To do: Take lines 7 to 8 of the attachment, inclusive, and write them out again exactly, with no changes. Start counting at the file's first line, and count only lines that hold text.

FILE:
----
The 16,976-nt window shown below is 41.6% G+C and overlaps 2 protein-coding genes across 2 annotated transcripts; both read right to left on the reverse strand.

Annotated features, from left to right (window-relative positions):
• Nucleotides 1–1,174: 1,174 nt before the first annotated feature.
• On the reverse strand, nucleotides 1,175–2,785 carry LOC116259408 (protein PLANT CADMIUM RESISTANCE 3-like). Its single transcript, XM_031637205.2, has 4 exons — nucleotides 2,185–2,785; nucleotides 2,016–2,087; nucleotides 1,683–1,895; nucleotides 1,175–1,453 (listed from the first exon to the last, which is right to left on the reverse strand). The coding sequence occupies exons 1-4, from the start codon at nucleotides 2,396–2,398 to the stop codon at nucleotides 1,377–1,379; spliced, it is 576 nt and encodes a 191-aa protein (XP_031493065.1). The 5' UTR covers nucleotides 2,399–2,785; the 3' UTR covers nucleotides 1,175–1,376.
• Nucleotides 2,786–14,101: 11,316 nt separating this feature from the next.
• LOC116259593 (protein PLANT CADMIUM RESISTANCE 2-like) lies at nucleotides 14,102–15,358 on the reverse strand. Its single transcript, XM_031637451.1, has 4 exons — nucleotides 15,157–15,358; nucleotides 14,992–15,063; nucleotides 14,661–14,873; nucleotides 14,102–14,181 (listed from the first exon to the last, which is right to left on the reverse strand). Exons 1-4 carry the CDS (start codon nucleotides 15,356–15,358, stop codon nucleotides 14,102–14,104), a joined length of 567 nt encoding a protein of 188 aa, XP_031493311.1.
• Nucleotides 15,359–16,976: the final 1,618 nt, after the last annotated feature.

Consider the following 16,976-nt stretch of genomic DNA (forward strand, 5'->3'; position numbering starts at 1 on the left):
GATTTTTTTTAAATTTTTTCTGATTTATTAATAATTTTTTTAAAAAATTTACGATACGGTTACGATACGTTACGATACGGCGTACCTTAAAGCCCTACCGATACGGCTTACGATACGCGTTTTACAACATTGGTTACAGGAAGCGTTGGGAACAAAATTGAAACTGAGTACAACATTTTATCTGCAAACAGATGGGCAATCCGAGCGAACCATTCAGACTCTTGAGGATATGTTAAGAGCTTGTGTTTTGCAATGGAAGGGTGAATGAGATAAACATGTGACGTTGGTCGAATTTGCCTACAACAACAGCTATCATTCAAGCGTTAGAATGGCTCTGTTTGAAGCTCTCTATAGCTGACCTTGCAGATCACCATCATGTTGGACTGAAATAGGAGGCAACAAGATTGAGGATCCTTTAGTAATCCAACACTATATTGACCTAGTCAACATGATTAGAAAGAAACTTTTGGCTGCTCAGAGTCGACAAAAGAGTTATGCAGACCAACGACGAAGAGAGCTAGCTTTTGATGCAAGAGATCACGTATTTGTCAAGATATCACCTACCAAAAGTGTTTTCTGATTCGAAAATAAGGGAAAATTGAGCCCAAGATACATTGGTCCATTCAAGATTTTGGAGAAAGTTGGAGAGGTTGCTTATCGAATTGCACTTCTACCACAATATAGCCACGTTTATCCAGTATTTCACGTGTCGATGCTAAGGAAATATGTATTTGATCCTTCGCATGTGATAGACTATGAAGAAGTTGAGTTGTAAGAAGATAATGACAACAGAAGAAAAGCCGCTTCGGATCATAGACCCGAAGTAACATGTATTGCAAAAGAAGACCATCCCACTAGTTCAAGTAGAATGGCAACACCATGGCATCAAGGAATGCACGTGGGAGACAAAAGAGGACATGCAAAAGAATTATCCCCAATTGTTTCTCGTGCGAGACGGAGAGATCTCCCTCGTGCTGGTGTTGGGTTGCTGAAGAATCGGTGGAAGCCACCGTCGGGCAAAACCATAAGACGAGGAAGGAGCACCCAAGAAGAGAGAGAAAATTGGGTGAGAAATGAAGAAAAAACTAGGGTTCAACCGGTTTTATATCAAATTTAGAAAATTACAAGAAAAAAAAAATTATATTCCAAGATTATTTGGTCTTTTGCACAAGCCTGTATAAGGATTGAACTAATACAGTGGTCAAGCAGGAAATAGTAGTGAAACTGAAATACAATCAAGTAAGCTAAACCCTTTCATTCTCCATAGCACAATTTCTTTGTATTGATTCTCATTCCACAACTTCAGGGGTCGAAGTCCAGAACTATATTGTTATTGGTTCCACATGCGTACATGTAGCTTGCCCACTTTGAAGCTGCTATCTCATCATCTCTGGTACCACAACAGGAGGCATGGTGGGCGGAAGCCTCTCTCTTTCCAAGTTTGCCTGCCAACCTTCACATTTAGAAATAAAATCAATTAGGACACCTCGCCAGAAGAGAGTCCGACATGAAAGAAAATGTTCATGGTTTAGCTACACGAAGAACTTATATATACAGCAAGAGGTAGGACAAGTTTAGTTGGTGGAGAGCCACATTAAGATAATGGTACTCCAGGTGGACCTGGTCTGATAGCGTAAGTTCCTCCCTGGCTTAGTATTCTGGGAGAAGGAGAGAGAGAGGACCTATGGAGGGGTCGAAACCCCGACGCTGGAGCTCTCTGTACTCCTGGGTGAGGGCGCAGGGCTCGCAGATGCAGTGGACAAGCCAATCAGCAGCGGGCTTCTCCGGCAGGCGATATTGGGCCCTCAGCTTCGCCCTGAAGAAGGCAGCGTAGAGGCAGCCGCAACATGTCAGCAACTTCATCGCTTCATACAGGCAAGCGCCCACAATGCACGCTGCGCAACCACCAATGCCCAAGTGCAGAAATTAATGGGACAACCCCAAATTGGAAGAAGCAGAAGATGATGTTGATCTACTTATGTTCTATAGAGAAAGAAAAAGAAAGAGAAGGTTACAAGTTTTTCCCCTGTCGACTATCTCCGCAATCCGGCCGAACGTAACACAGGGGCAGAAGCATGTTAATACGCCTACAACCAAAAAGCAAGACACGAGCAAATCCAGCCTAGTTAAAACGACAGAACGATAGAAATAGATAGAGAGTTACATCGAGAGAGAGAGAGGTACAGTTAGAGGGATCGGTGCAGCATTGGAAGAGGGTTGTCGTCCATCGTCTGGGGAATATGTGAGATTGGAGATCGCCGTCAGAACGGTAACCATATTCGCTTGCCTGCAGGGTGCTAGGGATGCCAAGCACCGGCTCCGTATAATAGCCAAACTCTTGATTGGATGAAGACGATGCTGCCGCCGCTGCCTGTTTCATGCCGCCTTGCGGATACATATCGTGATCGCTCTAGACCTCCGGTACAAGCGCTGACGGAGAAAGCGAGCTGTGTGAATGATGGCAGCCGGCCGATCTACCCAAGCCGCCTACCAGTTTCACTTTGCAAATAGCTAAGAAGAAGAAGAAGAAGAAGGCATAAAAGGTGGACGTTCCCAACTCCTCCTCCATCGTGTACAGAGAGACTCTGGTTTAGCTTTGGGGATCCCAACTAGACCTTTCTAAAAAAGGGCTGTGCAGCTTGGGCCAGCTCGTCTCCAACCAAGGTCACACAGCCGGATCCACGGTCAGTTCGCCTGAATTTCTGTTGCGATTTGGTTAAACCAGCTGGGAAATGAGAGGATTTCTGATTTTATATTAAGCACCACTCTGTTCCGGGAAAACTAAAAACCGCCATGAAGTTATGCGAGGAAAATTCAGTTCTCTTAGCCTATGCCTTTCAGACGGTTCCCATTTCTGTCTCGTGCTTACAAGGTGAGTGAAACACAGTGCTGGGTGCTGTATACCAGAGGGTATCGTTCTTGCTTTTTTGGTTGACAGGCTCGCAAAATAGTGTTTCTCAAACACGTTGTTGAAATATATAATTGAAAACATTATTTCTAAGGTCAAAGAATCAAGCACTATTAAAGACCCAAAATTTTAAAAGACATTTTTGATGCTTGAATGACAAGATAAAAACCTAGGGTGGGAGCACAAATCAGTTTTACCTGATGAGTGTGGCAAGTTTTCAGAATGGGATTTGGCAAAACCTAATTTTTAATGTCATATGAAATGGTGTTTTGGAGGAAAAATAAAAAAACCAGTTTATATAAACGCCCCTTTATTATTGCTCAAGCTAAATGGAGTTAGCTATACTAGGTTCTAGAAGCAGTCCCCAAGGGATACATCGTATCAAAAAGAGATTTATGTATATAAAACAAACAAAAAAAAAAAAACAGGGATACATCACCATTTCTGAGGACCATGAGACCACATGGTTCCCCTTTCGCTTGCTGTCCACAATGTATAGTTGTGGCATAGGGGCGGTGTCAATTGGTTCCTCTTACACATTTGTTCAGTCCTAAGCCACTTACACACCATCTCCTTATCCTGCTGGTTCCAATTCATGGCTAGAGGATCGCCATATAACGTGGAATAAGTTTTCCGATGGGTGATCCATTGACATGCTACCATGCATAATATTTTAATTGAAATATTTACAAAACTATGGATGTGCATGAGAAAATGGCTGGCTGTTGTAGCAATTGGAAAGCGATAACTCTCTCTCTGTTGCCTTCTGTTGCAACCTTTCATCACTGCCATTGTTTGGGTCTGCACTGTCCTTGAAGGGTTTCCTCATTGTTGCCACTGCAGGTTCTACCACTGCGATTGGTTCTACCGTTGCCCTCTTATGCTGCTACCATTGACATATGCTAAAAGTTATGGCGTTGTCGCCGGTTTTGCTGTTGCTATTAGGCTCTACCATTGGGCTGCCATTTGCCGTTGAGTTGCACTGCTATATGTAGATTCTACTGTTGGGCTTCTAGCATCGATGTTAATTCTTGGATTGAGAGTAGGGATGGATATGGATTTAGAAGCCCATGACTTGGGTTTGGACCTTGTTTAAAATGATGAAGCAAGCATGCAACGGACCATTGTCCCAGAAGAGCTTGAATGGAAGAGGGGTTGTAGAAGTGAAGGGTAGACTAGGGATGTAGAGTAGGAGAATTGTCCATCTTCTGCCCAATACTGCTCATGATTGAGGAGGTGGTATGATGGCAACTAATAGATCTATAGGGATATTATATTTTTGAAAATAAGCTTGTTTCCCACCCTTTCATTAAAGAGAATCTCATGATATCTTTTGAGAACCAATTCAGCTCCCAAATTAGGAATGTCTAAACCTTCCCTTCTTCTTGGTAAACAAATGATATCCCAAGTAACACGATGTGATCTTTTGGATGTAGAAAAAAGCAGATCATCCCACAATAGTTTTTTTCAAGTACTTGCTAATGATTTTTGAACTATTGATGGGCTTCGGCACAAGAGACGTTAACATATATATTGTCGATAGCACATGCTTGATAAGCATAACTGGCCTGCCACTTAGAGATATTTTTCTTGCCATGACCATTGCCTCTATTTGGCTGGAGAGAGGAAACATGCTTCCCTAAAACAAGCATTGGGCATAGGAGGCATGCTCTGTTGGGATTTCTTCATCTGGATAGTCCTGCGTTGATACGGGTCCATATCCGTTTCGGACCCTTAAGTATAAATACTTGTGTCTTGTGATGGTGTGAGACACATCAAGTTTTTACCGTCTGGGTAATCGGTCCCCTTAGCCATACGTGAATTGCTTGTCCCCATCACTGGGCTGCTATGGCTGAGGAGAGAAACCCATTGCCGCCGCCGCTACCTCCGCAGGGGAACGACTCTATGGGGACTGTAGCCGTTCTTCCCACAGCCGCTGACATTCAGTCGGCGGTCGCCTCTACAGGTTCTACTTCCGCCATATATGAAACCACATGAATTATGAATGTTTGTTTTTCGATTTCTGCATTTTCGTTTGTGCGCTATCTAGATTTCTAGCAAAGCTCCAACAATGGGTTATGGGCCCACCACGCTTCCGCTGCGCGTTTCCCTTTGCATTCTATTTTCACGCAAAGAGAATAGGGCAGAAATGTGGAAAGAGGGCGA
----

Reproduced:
• Nucleotides 15,359–16,976: the final 1,618 nt, after the last annotated feature.

Consider the following 16,976-nt stretch of genomic DNA (forward strand, 5'->3'; position numbering starts at 1 on the left):